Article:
Look at how it showed up in Adam’s son Cain. Cain became envious and jealous of his brother Abel, hated him, and so slew him, killed him. And then a few generations later, a descendant of Cain, a man named Lamech, declared: “I have killed a man for wounding me, a young man for striking me. If Cain’s revenge is sevenfold, then Lamech’s is seventy-sevenfold.” Lamech there was displaying the vengeful, hateful, unforgiving character of his spiritual father Cain.
This old Adamic unloving, unmerciful character shows itself in each one of us, I would venture to say–in varying ways and to varying degrees, but it is there, nonetheless. Do you have trouble forgiving those who have wronged you? Do you have trouble letting go of your anger? Do you have trouble letting go of your time or your money in order to help a neighbor in need? Some of us have trouble doing that even toward a brother or sister in our family or our church, let alone toward someone we don’t know, much less someone who has wronged us.
But God is not like that, is he? God the Father is rich in mercy and forgiveness and kindness, even–especially–toward us sinners who have so blatantly offended him. What is God the Father like? The psalmist says, “The Lord is merciful and gracious, slow to anger and abounding in steadfast love. He will not always chide, nor will he keep his anger forever. He does not deal with us according to our sins, nor repay us according to our iniquities.” Isn’t that how God has treated you? Yes, it is. How often have you sinned against him, and yet he continues to forgive you!
And in our text, Jesus says that the Father is merciful and gracious even toward those who hate him: “For he makes the sun rise on the evil and on the good, and sends rain on the just and the unjust.” God’s goodness is evenhanded. That’s just how he is. It’s in his being.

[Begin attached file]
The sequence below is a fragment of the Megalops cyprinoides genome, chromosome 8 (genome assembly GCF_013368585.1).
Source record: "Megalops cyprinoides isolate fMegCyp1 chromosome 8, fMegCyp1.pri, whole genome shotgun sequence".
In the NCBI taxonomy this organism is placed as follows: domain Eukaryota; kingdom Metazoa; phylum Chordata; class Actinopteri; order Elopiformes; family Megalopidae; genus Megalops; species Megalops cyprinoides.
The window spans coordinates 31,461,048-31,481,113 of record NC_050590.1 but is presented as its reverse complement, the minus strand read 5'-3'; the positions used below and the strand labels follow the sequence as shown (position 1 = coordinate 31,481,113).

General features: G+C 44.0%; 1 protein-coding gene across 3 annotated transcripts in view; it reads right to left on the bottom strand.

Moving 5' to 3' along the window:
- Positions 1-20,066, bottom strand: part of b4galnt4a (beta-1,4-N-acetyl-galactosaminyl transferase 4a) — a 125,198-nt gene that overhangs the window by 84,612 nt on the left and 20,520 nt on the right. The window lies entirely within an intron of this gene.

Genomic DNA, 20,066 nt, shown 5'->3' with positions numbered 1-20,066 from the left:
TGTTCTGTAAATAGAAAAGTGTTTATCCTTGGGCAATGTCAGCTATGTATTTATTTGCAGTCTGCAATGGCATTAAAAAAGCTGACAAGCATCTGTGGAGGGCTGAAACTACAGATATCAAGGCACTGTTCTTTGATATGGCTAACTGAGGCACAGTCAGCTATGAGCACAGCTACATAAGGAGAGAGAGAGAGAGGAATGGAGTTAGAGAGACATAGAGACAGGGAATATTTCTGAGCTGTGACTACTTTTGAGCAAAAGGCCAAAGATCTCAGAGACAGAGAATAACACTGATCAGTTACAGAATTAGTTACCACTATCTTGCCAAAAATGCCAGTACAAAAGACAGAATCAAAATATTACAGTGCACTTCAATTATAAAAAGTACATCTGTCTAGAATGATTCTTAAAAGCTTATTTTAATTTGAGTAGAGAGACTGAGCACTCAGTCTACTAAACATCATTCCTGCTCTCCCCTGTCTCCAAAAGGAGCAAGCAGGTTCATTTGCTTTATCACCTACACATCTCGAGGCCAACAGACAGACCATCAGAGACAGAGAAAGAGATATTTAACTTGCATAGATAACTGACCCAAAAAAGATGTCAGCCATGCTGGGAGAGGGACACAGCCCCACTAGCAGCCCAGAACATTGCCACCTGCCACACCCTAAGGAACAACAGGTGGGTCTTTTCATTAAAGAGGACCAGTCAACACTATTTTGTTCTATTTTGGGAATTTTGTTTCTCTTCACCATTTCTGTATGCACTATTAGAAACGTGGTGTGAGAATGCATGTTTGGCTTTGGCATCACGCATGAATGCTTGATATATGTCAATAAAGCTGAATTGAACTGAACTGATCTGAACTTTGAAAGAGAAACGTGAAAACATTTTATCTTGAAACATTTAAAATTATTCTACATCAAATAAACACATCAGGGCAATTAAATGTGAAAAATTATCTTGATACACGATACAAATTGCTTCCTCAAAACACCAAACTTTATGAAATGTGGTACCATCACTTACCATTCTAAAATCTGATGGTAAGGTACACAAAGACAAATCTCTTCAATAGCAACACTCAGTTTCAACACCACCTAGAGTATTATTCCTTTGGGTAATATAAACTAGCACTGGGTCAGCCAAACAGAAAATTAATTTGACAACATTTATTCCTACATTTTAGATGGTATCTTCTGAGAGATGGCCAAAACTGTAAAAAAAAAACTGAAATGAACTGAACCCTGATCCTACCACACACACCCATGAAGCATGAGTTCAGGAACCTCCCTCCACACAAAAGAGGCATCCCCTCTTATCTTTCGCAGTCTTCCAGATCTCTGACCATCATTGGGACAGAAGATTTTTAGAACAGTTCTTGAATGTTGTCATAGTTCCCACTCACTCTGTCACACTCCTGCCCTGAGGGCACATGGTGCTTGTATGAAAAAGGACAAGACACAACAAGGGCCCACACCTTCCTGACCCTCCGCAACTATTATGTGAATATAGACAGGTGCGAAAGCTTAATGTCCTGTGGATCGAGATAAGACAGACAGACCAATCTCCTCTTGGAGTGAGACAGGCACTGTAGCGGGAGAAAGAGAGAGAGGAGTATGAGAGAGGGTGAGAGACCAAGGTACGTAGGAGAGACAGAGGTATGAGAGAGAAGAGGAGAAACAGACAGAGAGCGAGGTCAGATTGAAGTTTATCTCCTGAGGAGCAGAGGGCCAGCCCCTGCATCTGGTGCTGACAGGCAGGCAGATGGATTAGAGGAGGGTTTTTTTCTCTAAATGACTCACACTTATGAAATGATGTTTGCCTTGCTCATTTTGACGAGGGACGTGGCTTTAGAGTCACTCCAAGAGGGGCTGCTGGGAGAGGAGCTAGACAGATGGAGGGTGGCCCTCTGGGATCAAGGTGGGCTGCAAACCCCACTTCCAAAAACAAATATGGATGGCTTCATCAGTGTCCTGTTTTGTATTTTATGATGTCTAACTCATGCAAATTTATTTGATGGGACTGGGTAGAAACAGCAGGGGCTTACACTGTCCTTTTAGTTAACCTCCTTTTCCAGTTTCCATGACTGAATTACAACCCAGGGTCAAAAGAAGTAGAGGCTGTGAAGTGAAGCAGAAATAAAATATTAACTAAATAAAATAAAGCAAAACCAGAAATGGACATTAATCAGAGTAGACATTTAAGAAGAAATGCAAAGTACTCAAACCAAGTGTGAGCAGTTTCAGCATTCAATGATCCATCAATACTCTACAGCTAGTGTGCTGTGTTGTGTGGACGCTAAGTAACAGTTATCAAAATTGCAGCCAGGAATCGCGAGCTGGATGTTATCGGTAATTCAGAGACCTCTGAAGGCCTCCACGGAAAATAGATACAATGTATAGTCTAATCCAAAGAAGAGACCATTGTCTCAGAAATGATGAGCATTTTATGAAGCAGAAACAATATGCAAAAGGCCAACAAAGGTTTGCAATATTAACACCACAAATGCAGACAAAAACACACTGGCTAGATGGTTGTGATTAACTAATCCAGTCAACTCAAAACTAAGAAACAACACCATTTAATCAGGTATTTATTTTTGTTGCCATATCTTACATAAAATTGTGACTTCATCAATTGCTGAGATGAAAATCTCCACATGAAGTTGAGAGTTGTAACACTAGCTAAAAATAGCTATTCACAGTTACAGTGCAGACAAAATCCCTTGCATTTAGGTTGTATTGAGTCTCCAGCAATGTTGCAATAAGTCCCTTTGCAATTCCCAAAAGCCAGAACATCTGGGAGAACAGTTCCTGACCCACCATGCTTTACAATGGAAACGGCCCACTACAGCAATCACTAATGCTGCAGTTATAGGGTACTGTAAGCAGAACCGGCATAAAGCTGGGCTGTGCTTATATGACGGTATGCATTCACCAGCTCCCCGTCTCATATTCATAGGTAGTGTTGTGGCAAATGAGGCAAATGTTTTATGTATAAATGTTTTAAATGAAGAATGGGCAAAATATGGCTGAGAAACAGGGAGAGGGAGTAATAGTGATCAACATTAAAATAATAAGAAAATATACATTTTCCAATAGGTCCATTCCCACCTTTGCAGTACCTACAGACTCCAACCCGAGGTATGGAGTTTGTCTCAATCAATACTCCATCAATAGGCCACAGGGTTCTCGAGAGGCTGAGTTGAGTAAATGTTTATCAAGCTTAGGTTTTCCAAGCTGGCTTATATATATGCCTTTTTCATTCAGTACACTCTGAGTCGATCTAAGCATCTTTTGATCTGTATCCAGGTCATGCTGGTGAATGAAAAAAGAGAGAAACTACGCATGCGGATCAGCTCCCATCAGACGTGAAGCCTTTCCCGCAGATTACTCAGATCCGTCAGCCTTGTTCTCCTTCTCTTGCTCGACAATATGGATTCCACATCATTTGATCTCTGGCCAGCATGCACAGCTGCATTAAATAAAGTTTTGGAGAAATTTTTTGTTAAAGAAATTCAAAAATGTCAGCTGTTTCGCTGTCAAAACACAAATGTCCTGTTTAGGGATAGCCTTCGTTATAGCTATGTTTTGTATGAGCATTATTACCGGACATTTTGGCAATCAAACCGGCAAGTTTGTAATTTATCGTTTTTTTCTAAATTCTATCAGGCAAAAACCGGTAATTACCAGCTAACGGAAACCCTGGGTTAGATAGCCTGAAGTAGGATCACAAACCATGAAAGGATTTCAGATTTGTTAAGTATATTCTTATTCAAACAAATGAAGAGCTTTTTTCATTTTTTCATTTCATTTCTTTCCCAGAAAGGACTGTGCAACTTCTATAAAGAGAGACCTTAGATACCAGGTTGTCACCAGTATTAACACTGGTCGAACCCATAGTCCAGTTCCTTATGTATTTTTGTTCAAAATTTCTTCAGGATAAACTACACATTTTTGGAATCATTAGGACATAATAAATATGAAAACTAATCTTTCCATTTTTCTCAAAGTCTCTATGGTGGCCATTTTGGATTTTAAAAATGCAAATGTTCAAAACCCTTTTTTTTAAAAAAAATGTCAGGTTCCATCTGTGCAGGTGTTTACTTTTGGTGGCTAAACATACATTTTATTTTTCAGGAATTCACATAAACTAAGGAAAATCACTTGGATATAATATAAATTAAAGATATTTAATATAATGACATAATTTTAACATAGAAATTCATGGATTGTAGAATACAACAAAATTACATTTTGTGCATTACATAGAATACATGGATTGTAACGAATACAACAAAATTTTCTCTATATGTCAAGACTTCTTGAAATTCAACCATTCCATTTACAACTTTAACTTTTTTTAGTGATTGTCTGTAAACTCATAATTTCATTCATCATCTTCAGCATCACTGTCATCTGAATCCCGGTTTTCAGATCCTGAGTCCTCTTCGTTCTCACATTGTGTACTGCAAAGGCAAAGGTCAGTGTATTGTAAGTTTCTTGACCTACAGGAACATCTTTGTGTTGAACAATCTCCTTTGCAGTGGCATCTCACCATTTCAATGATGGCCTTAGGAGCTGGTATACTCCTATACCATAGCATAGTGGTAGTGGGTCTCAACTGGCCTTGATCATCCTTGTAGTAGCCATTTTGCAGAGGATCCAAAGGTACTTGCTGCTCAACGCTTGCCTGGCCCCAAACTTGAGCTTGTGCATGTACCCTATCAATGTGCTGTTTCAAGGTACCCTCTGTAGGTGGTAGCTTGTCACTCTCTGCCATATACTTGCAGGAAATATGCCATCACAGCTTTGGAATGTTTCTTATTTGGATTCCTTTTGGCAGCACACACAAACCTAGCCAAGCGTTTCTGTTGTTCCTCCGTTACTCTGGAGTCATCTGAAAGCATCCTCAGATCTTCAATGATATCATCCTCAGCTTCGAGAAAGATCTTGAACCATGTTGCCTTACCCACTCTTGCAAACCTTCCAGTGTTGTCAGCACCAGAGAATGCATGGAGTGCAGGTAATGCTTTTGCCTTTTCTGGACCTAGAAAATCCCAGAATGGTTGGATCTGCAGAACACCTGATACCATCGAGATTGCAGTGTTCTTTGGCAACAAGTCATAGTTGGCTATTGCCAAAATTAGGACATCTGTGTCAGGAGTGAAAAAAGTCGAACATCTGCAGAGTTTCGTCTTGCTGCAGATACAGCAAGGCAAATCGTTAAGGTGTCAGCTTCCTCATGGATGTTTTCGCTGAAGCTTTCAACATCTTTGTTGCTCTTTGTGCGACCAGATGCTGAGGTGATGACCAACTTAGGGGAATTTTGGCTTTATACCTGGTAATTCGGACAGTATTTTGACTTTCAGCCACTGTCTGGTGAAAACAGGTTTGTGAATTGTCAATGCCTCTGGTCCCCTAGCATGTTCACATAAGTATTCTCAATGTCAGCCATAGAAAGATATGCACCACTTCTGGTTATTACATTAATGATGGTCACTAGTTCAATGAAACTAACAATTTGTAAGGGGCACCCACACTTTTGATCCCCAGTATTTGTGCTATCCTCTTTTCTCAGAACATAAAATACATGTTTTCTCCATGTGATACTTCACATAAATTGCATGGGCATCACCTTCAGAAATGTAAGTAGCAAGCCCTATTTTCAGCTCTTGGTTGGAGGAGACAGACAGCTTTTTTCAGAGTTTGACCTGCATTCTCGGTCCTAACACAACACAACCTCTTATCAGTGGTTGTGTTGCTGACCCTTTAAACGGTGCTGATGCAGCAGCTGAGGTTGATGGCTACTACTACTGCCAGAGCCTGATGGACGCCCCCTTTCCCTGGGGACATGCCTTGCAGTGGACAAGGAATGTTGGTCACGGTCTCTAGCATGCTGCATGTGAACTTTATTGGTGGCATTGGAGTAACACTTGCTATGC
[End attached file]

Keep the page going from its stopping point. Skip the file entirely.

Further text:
We see the mercy and the grace of our God preeminently in the sending of his Son, Jesus Christ, to be the Savior of the world. “For God so loved the world that he gave his only Son,” the Bible says. What greater love could there be? And the Son mirrors the mercy and the forgiveness of the Father. “Father, forgive them,” Jesus prays for his enemies, as he is dying unjustly on the cross. But this is the Father’s unfathomable love, shared by the Son, in the sacrificial death of Christ on the cross, for the sins of the whole unloving, ungodly world. Forgiveness for all sins, life, eternal life, given as a free gift to a totally undeserving world, you and me included!
This is how we know love, and this is how we become God’s children, because of the gift that our Father in heaven gives us in his Son. You have been baptized into Christ. You now have God as your Father–you did not before, but now you do. By faith in Christ we are those disciples that Jesus can address as he does in our reading today, expecting them to live as his followers. As Christians, baptized believers in Christ, you have a new life–and a new way of life. You have been re-created in God’s image, in his likeness. You now are just like your Father.